In 1907 Lee De Forest placed a bent wire serving as a screen, later known as the "grid" electrode, between the filament and plate electrode. As the voltage applied to the grid was varied from negative to positive, the number of electrons flowing from the filament to the plate would vary accordingly. Thus the grid was said to electrostatically "control" the plate current. The resulting three-electrode device was therefore an excellent and very sensitive amplifier of voltages. DeForest called his invention the "Audion". In 1907, DeForest filed for a three-electrode version of the Audion for use in radio communications. The device is now known as the triode. De Forest's device was not strictly a vacuum tube, but clearly depended for its action on ionisation of the relatively high levels of gas remaining after evacuation. The De Forest company, in its Audion leaflets, warned against operation which might cause the vacuum to become too hard. The Finnish inventor Eric Tigerstedt significantly improved on the original triode design in 1914, while working on his sound-on-film process in Berlin, Germany. The first true vacuum triodes were the Pliotrons developed by Irving Langmuir at the General Electric research laboratory (Schenectady, New York) in 1915. Langmuir was one of the first scientists to realize that a harder vacuum would improve the amplifying behaviour of the triode. Pliotrons were closely followed by the French 'R' Type which was in widespread use by the allied military by 1916. These two types were the first true vacuum tubes. Historically, vacuum levels in production vacuum tubes typically ranged between 10 µPa to 10 nPa.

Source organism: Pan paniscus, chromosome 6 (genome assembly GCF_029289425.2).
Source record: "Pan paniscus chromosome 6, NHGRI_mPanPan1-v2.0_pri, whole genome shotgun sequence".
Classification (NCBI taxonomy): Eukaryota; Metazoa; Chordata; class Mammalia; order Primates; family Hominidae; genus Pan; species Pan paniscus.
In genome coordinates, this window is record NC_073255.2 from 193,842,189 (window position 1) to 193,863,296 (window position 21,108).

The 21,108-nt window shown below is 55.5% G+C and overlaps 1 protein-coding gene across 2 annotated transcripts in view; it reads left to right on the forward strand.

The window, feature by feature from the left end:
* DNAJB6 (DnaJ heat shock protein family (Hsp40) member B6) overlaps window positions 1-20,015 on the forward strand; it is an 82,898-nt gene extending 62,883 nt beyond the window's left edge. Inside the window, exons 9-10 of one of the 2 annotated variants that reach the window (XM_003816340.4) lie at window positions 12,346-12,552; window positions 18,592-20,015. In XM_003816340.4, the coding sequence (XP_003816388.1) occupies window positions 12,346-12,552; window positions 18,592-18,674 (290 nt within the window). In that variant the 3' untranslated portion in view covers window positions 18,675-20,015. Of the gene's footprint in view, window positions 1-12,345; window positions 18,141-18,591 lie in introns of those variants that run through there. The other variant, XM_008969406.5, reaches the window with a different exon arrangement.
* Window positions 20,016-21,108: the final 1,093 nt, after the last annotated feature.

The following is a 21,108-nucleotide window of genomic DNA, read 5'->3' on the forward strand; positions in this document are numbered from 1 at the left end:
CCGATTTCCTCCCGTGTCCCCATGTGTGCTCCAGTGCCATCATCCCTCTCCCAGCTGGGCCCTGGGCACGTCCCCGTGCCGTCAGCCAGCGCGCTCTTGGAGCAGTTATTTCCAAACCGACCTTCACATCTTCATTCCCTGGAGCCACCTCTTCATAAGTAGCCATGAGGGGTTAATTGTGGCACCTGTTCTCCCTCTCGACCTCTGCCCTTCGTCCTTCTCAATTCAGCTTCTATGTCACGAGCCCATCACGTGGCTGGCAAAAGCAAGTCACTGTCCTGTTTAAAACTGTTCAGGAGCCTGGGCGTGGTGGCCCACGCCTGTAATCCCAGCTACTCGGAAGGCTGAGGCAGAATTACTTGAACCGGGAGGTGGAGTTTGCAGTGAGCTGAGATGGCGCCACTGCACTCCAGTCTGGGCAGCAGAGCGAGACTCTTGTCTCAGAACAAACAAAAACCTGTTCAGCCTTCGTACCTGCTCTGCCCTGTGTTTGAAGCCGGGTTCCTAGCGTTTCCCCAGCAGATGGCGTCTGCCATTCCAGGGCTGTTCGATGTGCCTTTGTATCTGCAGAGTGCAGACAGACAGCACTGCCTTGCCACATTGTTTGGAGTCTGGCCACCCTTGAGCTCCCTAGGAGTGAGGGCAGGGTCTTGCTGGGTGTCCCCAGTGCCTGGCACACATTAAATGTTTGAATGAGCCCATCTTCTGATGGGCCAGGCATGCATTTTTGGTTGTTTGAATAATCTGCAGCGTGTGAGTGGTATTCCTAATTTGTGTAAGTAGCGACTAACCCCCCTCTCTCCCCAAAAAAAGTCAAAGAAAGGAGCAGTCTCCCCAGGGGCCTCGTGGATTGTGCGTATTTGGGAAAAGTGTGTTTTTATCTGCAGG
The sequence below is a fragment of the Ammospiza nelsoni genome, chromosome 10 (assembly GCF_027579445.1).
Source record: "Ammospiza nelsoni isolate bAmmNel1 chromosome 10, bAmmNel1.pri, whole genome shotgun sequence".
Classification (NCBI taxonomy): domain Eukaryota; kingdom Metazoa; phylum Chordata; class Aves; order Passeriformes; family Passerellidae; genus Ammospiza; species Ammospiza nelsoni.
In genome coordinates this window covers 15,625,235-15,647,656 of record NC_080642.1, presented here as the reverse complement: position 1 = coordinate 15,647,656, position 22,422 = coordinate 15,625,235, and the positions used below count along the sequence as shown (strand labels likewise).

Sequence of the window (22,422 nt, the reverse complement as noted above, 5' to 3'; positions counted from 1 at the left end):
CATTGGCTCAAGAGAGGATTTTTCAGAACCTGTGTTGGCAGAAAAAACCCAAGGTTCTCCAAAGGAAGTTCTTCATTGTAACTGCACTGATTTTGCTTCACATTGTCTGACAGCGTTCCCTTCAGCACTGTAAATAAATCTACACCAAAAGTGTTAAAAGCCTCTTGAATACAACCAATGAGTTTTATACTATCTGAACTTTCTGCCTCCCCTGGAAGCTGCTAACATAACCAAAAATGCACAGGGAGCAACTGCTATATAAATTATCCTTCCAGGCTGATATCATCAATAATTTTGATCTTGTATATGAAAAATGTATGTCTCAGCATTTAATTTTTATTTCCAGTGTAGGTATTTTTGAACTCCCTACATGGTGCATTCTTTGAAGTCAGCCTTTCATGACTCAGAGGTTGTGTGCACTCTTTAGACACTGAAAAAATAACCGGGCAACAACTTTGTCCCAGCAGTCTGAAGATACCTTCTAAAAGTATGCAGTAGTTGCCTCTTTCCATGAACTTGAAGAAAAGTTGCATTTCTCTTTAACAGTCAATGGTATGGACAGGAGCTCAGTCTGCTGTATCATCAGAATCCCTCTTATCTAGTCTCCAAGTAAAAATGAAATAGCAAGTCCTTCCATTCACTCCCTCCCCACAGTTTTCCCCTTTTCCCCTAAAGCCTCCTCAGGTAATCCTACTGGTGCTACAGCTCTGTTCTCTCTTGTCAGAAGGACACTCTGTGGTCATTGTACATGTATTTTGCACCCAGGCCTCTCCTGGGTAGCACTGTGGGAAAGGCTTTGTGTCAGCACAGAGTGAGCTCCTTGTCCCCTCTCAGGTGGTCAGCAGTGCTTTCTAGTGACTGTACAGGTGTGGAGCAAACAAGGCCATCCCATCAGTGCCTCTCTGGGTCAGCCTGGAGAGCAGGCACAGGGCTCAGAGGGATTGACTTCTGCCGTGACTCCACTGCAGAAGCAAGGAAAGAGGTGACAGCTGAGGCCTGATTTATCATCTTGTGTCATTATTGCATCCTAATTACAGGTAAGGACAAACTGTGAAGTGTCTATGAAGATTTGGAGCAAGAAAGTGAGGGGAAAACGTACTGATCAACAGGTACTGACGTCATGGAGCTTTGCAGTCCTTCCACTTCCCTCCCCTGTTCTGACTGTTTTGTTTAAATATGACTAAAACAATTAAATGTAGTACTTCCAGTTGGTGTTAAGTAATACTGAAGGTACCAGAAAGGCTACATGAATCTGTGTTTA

The non-linear operating characteristic of the triode caused early tube audio amplifiers to exhibit harmonic distortions at low volumes. This is not to be confused with the overdrive that tube amplifiers exhibit at high volume levels (known as the tube sound). To remedy the low-volume distortion problem, engineers plotted curves of the applied grid voltage and resulting plate currents, and discovered that there was a range of relatively linear operation. In order to use this range, a negative voltage had to be applied to the grid to place the tube in the "middle" of the linear area with no signal applied. This was called the idle condition, and the plate current at this point the "idle current". Today this current would be called the quiescent or standing current. The controlling voltage was superimposed onto this fixed voltage, resulting in linear swings of plate current for both positive and negative swings of the input voltage. This concept was called grid bias.

Tetrodes and pentodes